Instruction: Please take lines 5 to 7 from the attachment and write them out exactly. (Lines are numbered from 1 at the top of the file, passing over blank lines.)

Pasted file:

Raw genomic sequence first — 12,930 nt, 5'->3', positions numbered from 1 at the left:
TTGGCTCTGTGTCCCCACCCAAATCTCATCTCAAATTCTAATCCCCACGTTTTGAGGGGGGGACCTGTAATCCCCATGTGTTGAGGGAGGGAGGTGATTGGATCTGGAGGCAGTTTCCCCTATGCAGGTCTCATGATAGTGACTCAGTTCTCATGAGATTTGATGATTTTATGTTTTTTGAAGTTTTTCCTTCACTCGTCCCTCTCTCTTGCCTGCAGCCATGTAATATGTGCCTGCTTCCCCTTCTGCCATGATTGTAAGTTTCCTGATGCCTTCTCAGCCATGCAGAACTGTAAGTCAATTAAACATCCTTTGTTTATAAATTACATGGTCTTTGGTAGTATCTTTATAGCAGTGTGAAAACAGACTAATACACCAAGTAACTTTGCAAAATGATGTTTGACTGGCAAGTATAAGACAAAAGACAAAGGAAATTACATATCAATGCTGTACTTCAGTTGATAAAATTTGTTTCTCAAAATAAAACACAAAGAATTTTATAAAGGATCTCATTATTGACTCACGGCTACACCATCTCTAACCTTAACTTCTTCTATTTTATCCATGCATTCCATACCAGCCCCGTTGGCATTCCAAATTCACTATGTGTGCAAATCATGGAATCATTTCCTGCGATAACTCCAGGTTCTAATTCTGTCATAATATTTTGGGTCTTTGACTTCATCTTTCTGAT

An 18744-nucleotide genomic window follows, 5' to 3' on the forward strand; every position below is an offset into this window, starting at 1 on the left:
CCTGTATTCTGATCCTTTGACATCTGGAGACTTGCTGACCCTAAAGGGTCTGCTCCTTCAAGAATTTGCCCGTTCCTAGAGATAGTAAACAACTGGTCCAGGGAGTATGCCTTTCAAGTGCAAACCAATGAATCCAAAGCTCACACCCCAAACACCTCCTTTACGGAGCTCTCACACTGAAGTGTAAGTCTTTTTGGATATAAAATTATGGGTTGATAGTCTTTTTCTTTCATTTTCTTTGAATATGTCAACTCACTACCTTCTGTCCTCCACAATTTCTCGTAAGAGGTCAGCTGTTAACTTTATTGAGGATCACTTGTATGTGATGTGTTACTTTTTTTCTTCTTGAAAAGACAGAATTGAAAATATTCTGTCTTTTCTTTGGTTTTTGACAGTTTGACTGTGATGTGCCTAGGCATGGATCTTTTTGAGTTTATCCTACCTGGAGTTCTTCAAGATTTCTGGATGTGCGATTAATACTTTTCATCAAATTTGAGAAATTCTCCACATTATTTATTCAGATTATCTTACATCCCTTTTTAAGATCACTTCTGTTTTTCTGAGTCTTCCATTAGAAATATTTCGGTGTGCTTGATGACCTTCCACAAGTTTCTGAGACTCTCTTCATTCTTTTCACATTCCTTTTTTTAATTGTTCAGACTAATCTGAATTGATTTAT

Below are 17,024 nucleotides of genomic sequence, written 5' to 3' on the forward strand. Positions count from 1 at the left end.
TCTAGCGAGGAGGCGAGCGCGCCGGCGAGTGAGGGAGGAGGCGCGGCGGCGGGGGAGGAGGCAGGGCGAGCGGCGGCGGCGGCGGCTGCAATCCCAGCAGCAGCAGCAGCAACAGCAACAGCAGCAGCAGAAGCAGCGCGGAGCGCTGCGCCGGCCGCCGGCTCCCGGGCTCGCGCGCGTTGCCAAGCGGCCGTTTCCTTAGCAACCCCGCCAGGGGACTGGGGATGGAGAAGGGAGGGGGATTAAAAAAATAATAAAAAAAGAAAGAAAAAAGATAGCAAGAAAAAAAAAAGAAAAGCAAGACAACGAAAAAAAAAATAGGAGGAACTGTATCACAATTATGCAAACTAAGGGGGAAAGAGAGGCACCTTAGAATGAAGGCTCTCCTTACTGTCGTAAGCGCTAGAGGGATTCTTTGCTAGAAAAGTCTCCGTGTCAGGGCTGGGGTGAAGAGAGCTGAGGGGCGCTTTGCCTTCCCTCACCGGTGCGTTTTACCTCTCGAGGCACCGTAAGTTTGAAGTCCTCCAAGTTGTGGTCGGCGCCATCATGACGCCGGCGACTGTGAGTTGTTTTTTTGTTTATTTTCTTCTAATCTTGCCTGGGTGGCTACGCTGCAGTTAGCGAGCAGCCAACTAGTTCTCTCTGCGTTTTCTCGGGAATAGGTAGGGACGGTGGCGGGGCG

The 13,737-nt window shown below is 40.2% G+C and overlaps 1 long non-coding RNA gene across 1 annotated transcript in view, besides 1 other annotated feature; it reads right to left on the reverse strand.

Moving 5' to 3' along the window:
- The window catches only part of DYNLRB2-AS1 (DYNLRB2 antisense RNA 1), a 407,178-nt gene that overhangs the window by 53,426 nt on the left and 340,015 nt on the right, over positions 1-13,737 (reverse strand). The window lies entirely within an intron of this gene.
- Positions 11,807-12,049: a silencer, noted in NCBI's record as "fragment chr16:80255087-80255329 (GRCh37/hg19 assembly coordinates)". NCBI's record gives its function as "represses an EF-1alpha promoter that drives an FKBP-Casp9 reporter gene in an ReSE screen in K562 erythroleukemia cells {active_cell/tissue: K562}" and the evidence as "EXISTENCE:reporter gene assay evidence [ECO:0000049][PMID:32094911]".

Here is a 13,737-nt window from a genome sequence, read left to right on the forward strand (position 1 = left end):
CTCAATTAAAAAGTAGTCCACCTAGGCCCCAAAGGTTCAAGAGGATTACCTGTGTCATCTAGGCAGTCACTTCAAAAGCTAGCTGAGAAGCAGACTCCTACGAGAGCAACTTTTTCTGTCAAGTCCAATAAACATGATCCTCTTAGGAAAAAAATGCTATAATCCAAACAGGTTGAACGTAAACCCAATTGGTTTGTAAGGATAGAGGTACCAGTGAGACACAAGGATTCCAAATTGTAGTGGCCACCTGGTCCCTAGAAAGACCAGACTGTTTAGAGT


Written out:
Below are 17,024 nucleotides of genomic sequence, written 5' to 3' on the forward strand. Positions count from 1 at the left end.
TCTAGCGAGGAGGCGAGCGCGCCGGCGAGTGAGGGAGGAGGCGCGGCGGCGGGGGAGGAGGCAGGGCGAGCGGCGGCGGCGGCGGCTGCAATCCCAGCAGCAGCAGCAGCAACAGCAACAGCAGCAGCAGAAGCAGCGCGGAGCGCTGCGCCGGCCGCCGGCTCCCGGGCTCGCGCGCGTTGCCAAGCGGCCGTTTCCTTAGCAACCCCGCCAGGGGACTGGGGATGGAGAAGGGAGGGGGATTAAAAAAATAATAAAAAAAGAAAGAAAAAAGATAGCAAGAAAAAAAAAAGAAAAGCAAGACAACGAAAAAAAAAATAGGAGGAACTGTATCACAATTATGCAAACTAAGGGGGAAAGAGAGGCACCTTAGAATGAAGGCTCTCCTTACTGTCGTAAGCGCTAGAGGGATTCTTTGCTAGAAAAGTCTCCGTGTCAGGGCTGGGGTGAAGAGAGCTGAGGGGCGCTTTGCCTTCCCTCACCGGTGCGTTTTACCTCTCGAGGCACCGTAAGTTTGAAGTCCTCCAAGTTGTGGTCGGCGCCATCATGACGCCGGCGACTGTGAGTTGTTTTTTTGTTTATTTTCTTCTAATCTTGCCTGGGTGGCTACGCTGCAGTTAGCGAGCAGCCAACTAGTTCTCTCTGCGTTTTCTCGGGAATAGGTAGGGACGGTGGCGGGGCG

The 13,737-nt window shown below is 40.2% G+C and overlaps 1 long non-coding RNA gene across 1 annotated transcript in view, besides 1 other annotated feature; it reads right to left on the reverse strand.